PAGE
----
I read that the only plural in English which shares no letters with its singular form is ‘kine’, a plural for cow. I thought this was really cool until I was disappointed to be reminded that I/we and me/us also fits this description. But it’s still interesting. Plus I that the pronouns aren’t plurals in the same way … unless perhaps I clone myself and make two ‘I’s.
I’d never heard of ‘kine’ before and the OED declares it archaic, but my mother tells me it’s still often used in her cryptic crosswords.
Interestingly as well as not sharing letters with cow, it seems to have a double plural ending. In old English kine was originally ‘cy’ which became cȳna, the genitive plural of cū (cow). In Middle English this became kyn and now kine.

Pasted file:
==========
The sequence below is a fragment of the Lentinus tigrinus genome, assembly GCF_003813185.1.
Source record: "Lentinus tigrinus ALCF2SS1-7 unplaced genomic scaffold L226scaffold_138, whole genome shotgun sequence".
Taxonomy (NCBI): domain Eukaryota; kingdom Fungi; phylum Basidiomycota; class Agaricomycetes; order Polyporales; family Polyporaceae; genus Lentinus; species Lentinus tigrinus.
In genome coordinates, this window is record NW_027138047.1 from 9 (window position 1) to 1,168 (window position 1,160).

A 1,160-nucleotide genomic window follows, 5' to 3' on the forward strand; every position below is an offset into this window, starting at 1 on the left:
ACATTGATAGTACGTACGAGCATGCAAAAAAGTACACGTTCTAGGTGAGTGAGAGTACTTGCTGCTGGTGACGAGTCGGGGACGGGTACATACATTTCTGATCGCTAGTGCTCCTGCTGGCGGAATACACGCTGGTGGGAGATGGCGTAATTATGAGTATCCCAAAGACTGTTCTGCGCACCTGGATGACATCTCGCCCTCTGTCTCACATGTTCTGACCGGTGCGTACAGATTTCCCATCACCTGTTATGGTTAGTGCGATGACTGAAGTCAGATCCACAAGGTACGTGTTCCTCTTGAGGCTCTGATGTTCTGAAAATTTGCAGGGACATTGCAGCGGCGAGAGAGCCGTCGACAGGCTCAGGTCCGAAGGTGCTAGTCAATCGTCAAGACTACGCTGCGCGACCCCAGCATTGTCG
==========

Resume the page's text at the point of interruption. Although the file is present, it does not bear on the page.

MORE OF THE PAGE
The Old English ‘cy’ seems to have denoted a plural, with another the pluralising ‘(e)n’ suffix added to this. This shows the same plural ending as other irregular plurals, such as children and oxen.
This TED video gives a short, simplified video about plurals which was a fun little watch: